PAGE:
With the addition of South Africa to the group late last year, the emerging markets bloc has expanded its reach and capability considerably. It now has fingers in pies cooking in all corners of the globe and each member-state has a rough home ‘region’ where it is the dominate force. Brazil has majority sway over Latin American affairs, China rules the construction industry in Africa and Russia has diplomatic and industrial control throughout the former Soviet Union nations. But the way they influence and react with each other – let alone other countries – is both a cause for celebration and concern.

China is the most successful of the BRICS. It competes with Brazil in Latin America and rivals South Africa throughout Africa, be it through construction contracts in Angola or oil agreements in Sudan. Its conveyor lines drive European businesses back home and its markets are being opened up to foreign firms. It is powerful militarily, diplomatically and economically. China also is skilled at both comforting and irritating rival BRICS. It is happy to let South Africa be a diplomatic voice for Africa while it maintains its industrial strength there. But it has annoyed India by cosying up to Pakistan recently with economic agreements and plans for motorways and railways between the two countries. The transport links would pass through a part of Kashmir that India sees as its own and that Islamabad ceded to Beijing in 1963.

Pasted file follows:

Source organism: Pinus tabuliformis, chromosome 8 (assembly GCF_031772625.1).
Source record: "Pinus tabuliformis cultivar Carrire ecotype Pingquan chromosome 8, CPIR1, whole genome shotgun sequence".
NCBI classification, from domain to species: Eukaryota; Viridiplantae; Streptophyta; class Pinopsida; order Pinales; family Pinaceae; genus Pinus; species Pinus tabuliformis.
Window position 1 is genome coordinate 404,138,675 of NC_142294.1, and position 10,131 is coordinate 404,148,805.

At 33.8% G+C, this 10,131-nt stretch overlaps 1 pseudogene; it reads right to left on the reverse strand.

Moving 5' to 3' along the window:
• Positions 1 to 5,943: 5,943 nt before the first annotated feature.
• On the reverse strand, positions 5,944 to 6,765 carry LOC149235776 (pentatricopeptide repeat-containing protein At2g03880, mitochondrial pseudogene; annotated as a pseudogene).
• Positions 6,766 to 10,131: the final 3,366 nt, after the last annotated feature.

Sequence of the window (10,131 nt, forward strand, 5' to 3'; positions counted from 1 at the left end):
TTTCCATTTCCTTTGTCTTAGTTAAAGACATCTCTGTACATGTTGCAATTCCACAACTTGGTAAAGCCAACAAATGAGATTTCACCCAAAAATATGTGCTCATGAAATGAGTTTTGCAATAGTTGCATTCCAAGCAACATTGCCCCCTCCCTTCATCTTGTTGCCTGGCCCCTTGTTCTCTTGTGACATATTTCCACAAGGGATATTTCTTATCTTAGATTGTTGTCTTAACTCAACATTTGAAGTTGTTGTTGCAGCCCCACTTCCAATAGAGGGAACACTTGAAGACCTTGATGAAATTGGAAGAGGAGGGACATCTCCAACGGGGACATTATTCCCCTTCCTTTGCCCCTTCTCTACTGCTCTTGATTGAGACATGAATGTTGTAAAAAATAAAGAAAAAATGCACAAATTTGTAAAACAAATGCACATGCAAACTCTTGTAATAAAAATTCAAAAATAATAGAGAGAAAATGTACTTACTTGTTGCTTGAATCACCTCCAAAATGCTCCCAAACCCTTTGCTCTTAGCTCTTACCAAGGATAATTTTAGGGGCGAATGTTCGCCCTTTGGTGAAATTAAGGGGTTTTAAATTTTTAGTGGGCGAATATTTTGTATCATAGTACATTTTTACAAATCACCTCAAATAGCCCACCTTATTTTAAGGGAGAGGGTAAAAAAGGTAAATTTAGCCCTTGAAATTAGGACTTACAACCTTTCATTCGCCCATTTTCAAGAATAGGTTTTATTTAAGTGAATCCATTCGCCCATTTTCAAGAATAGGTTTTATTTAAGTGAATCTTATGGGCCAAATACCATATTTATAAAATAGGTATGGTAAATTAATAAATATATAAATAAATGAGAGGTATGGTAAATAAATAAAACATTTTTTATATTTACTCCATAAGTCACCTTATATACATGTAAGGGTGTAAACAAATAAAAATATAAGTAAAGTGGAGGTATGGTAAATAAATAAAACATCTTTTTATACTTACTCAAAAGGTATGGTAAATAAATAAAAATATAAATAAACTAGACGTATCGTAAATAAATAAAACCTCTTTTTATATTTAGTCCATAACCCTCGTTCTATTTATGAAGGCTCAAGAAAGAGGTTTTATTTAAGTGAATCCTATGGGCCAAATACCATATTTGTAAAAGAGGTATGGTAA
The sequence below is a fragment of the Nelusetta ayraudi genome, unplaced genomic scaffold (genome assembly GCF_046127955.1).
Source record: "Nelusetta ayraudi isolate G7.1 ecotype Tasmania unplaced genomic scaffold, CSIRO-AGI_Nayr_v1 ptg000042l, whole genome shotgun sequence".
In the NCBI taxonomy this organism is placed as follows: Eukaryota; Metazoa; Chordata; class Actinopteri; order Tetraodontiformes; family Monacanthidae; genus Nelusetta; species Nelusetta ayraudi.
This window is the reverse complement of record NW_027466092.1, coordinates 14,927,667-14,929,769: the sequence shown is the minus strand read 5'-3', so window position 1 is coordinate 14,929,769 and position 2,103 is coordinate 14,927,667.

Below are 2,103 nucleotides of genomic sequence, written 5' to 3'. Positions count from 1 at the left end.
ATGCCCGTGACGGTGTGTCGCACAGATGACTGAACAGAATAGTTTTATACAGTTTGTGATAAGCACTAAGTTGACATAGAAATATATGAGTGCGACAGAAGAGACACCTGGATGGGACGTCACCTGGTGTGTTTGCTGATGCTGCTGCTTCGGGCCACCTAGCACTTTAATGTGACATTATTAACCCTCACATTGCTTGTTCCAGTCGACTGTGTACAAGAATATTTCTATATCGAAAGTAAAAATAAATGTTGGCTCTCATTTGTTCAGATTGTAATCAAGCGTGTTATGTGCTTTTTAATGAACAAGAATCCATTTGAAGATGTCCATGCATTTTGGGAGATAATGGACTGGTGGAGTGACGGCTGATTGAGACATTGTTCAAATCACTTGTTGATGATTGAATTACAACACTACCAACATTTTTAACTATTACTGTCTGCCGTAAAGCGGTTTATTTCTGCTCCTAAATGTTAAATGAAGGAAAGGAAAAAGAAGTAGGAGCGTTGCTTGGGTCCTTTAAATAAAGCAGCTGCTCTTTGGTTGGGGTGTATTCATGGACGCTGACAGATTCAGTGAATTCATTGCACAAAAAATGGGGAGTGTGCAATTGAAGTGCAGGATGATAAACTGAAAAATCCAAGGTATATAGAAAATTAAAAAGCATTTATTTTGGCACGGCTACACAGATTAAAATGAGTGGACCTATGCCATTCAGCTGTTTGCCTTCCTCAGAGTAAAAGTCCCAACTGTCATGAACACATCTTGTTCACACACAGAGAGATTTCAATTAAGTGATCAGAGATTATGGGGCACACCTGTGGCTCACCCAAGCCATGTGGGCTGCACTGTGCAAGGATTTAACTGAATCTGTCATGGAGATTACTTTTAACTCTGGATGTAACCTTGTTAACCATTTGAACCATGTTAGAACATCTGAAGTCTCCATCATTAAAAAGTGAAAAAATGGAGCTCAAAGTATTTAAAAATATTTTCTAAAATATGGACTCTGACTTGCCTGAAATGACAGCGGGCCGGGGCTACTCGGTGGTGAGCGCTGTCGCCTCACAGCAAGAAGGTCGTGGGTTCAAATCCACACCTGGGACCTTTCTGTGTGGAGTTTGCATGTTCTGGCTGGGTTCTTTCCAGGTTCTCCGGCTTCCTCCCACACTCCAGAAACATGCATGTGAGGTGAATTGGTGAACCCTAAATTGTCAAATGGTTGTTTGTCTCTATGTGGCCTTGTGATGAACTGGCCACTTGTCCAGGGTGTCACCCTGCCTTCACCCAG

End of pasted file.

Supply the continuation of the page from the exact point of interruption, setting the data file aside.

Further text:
The other powers have also tried to carve out distinct paths across the globe. Brazil is promoting itself as a leader of a new international diplomacy by flexing its negotiation muscles and by engaging with Iran and the Middle East. Russia is still sending rockets to the International Space Station and is arguably the closest of the BRICS to Europe. India is starting to move its weight in South East Asia and has belatedly broken free from its comfortable domestic engine room to engage with African nations and make its nuclear-backed voice heard. South Africa is aiming to make the continent it foots its own, at first through diplomacy (President Jacob Zuma recently met Colonel Gaddafi for talks), and later by possibly challenging China industrially.

There are many sticking points. China and India have a disputed border and Beijing is cross that Delhi lets the Dalai Lama use India as his base-in-exile. Diplomatically, Brazil and South Africa are making an impact on the world stage, while quietly letting China continue to invest in their ‘home’ regions. But while China powers on, Russia is stalling and South Africa relatively inexperienced as the baby of the club.

It is up to Brazil and India to move the BRICS on from a second-class talking-shop to the most important international alliance. An Argentine writing his doctorate on Argentina and Brazil’s economies recently told me that “Brazil is big, very big – too big in fact” and the same could be said for India. They are outgrowing their respective Latin American and sub-continental origins and it is time that they give China a rest from pace-setting. They are certainly all building themselves up quickly and strongly and the West ignores them at its peril.